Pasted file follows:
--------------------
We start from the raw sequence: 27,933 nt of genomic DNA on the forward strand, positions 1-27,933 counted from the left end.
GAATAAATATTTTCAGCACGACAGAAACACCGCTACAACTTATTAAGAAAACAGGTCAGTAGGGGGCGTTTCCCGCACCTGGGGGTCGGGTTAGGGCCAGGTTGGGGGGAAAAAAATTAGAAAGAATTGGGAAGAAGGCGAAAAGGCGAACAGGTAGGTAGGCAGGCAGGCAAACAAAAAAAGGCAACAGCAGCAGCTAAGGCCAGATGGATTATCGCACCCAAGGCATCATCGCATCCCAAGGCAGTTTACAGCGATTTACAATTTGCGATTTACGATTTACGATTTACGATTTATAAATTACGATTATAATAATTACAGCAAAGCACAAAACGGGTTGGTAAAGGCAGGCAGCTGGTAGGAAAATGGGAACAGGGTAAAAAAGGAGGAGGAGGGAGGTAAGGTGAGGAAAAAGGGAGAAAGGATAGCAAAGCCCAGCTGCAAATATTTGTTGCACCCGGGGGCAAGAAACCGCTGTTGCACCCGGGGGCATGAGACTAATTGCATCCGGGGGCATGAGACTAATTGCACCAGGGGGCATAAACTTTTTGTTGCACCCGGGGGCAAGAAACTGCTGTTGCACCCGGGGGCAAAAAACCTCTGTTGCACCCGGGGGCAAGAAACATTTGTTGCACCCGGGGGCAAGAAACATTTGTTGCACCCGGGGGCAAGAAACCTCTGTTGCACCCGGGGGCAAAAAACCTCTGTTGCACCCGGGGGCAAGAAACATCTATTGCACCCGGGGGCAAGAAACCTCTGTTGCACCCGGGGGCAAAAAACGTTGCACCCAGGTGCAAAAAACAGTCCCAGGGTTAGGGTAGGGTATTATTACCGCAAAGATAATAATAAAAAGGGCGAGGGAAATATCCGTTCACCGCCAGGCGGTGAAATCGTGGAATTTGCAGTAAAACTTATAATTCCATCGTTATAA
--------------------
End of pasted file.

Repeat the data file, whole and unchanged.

We start from the raw sequence: 27,933 nt of genomic DNA on the forward strand, positions 1-27,933 counted from the left end.
GAATAAATATTTTCAGCACGACAGAAACACCGCTACAACTTATTAAGAAAACAGGTCAGTAGGGGGCGTTTCCCGCACCTGGGGGTCGGGTTAGGGCCAGGTTGGGGGGAAAAAAATTAGAAAGAATTGGGAAGAAGGCGAAAAGGCGAACAGGTAGGTAGGCAGGCAGGCAAACAAAAAAAGGCAACAGCAGCAGCTAAGGCCAGATGGATTATCGCACCCAAGGCATCATCGCATCCCAAGGCAGTTTACAGCGATTTACAATTTGCGATTTACGATTTACGATTTACGATTTATAAATTACGATTATAATAATTACAGCAAAGCACAAAACGGGTTGGTAAAGGCAGGCAGCTGGTAGGAAAATGGGAACAGGGTAAAAAAGGAGGAGGAGGGAGGTAAGGTGAGGAAAAAGGGAGAAAGGATAGCAAAGCCCAGCTGCAAATATTTGTTGCACCCGGGGGCAAGAAACCGCTGTTGCACCCGGGGGCATGAGACTAATTGCATCCGGGGGCATGAGACTAATTGCACCAGGGGGCATAAACTTTTTGTTGCACCCGGGGGCAAGAAACTGCTGTTGCACCCGGGGGCAAAAAACCTCTGTTGCACCCGGGGGCAAGAAACATTTGTTGCACCCGGGGGCAAGAAACATTTGTTGCACCCGGGGGCAAGAAACCTCTGTTGCACCCGGGGGCAAAAAACCTCTGTTGCACCCGGGGGCAAGAAACATCTATTGCACCCGGGGGCAAGAAACCTCTGTTGCACCCGGGGGCAAAAAACGTTGCACCCAGGTGCAAAAAACAGTCCCAGGGTTAGGGTAGGGTATTATTACCGCAAAGATAATAATAAAAAGGGCGAGGGAAATATCCGTTCACCGCCAGGCGGTGAAATCGTGGAATTTGCAGTAAAACTTATAATTCCATCGTTATAA